the board of the National Recovery Administration. Later, during World War II, he helped establish the Labor’s Non Partisan
League. He was also named associate director of the Office of Production Management, which assisted in mobilizing the
resources for the war effort. Hillman’s prestige perhaps reflected the healthy condition of his union, which by the
end of the conflict was strong and stable.
During the post World War II period the union faced a number of significant challenges. Membership continued to grow (peaking
395,000 in 1968), but the union’s political influence and visibility in national affairs declined. In their never ending
pursuit of lower production costs, many firms relocated to the South, forcing the union to engage in large organizing
Simultaneously, signs began to appear of changes that would lead to the almost complete demise of the domestic apparel
and, ultimately, to the erosion of union membership. Foreign imports of cheap clothing goods steadily grew in the 1950s
1960s, and mushroomed in the following two decades, plunging employment in the apparel sector into a steady decline. Union
efforts to stem the tide included Buy American campaigns and extensive lobbying in Congress, but they were to no avail.
In 1976, the ACWA merged with the Textile Workers of America to become the Amalgamated Clothing and Textile Workers
Union. Despite successful and much publicized nationwide actions such as the Farah boycott and the J.P. Stevens corporate
campaign, the woes threatening the union’s existence continued unabated. The fate of the domestic industry was sealed in the
late 1970s and the 1980s by the flight of firms chasing tax breaks and cheap labor abroad. By 1995, when ACTWU voted to merge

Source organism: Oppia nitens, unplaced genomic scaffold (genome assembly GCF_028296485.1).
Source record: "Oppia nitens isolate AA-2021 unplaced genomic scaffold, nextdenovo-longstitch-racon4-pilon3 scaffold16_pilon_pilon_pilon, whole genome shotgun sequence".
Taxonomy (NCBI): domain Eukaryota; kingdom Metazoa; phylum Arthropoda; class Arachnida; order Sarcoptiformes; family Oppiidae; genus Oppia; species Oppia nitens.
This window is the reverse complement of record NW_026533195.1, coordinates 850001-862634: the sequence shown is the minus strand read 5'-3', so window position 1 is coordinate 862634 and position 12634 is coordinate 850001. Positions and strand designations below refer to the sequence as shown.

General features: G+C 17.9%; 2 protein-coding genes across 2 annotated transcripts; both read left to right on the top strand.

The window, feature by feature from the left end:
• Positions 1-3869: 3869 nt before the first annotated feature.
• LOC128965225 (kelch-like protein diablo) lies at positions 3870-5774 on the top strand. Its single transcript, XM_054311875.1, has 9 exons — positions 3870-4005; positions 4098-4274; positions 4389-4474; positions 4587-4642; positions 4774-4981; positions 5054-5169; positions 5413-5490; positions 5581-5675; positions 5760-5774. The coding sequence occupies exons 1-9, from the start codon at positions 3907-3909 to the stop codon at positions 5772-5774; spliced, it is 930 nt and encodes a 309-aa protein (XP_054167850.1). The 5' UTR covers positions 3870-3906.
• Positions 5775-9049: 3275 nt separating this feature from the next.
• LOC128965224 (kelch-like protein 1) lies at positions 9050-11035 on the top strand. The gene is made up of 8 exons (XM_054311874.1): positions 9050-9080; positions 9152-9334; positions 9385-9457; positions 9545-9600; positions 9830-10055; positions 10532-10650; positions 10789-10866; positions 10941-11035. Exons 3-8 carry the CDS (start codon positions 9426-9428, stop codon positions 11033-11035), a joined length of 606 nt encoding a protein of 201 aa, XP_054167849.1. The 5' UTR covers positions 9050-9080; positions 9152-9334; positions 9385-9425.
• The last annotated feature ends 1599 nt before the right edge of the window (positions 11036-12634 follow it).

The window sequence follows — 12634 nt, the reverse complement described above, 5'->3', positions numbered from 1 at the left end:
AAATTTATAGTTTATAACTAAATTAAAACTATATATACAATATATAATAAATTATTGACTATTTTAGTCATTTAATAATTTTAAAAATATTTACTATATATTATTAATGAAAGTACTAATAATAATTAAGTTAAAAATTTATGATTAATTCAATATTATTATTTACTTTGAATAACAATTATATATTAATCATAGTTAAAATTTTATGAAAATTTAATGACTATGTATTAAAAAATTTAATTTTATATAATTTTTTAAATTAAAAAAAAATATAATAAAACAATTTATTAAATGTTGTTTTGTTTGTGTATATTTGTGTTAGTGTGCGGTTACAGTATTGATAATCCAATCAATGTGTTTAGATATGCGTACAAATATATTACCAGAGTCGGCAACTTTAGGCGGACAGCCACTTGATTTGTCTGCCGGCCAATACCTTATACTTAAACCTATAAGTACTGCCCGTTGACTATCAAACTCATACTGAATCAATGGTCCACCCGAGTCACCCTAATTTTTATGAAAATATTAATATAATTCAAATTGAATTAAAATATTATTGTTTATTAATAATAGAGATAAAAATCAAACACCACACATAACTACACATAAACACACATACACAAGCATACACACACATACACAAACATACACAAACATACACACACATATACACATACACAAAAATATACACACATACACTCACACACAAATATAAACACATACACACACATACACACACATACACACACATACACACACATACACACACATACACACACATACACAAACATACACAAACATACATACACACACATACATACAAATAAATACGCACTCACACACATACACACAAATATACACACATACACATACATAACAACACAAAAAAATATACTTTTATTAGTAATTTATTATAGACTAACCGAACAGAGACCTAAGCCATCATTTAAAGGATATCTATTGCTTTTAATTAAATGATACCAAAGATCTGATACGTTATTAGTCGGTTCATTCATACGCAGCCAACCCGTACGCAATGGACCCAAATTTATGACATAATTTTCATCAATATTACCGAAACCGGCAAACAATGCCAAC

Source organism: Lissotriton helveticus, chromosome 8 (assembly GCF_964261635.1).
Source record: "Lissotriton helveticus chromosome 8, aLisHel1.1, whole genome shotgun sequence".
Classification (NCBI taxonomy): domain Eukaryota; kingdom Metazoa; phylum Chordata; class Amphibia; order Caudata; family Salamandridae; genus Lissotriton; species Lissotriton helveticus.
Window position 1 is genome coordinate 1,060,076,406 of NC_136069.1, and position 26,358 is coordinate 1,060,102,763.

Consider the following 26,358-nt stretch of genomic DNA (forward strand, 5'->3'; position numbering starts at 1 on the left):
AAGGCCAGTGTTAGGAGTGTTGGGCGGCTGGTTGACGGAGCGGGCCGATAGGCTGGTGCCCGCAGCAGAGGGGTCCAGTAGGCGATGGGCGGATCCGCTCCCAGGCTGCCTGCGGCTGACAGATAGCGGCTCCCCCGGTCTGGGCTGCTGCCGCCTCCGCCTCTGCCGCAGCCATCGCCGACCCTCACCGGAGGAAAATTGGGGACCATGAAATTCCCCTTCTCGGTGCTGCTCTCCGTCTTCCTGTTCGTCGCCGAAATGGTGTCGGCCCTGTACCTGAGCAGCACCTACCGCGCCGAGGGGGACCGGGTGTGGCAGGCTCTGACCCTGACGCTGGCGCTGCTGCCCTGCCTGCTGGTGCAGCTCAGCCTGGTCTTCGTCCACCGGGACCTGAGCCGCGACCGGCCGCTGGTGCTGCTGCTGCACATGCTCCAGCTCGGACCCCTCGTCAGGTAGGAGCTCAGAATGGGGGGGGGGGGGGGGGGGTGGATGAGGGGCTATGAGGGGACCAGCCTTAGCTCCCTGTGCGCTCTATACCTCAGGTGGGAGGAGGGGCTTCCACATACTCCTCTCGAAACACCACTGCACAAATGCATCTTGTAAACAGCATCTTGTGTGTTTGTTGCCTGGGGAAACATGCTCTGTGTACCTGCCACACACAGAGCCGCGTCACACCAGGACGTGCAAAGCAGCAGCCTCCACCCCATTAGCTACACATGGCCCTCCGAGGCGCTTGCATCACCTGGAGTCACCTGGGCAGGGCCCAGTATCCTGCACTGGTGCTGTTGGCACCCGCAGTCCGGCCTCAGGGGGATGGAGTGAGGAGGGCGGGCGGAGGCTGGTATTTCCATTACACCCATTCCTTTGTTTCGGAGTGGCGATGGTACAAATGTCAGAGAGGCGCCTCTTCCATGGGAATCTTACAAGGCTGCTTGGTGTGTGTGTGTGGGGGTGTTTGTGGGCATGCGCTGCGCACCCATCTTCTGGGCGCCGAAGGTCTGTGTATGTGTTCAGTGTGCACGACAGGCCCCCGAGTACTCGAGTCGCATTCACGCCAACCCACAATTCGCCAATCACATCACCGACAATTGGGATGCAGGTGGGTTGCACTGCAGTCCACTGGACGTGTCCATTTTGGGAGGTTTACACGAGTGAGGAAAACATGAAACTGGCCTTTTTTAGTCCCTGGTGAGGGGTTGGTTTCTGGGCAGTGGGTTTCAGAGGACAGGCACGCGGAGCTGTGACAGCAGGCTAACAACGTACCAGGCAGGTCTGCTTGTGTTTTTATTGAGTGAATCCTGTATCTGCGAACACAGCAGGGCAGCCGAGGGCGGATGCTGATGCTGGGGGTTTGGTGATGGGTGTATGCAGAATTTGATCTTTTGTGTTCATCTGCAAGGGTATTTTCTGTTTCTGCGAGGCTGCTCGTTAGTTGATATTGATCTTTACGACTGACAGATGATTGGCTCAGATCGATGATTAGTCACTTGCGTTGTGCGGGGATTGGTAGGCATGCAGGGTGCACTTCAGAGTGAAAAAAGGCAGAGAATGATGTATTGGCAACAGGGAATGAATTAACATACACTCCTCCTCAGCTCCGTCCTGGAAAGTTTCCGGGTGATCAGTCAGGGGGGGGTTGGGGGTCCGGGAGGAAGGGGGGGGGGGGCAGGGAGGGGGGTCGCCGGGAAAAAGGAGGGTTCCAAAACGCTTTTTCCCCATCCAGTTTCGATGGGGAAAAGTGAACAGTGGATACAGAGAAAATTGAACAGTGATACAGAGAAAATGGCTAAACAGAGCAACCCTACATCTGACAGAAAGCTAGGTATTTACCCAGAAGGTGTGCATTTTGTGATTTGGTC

with the International Ladies' Garment Workers' Union, their combined membership was 350,000. The new Union of Needletrades,
Industrial and Textile Employees (UNITE!) seemed poised to infuse new life in a troubled union.
Amalgamated Clothing and Textile Workers' Union
Finley, Murray, 1922-1995 --Correspondence
African-American Labor Center
Amalgamated Bank of New York
Amalgamated Clothing and Textile Workers' Union --Archives
Amalgamated Clothing and Textile Workers' Union. Buffalo Joint Board
Amalgamated Clothing and Textile Workers' Union. Cleveland Joint Board
Amalgamated Clothing and Textile Workers' Union. Eastern Pennsylvania Joint Board
Amalgamated Clothing and Textile Workers' Union. El Paso Joint Board
Amalgamated Clothing and Textile Workers' Union. Glove Cities Area Joint Board
Amalgamated Clothing and Textile Workers' Union. Leigh High Valley Joint Board
Amalgamated Clothing and Textile Workers' Union. Local 4
Amalgamated Clothing and Textile Workers' Union. Montreal Joint Board
Amalgamated Clothing and Textile Workers' Union. New England Regional Joint Board
Amalgamated Clothing and Textile Workers' Union. Southern California Joint Board
Amalgamated Clothing and Textile Workers' Union. West Coast Regional Joint Board
Amalgamated Clothing Workers of America --Archives
Amalgamated Clothing Workers of America. General Executive Board
Amalgamated Insurance Fund
Cluett, Peabody & Co.
Coalition to Save New York
Cotton Garment Insurance
Democratic Left (Organization : Great Britain)
Federation of Union Representatives
Harold Mayer Productions
International Labour Organization
International Ladies' Garment Workers' Union --Archives
International Textile, Garment and Leather Workers' Federation
J.P. Stevens & Co.
Joint Job Training, Inc.
Londontown Manufacturing Co.
Louis Harris and Associates
McGregor and Company
National Association for the Advancement of Colored People
National Union of Tailors and Garment Workers
Union of Needletrades, Industrial and Textile Employees (UNITE) --Archives
UNITE HERE (Organization) --Archives
United Garment Workers of America
United States. Dept. of Commerce
Zensen Dōmei (Japan)
Labor movement--New York (State)--History--20th century.
Labor unions--New York (State)--History--20th century.
Textile workers--Labor unions--New York (State)
Textile industry--New York (State)
Clothing workers--Labor unions--New York (State)
Clothing trade--New York (State)
Form and Genre Terms: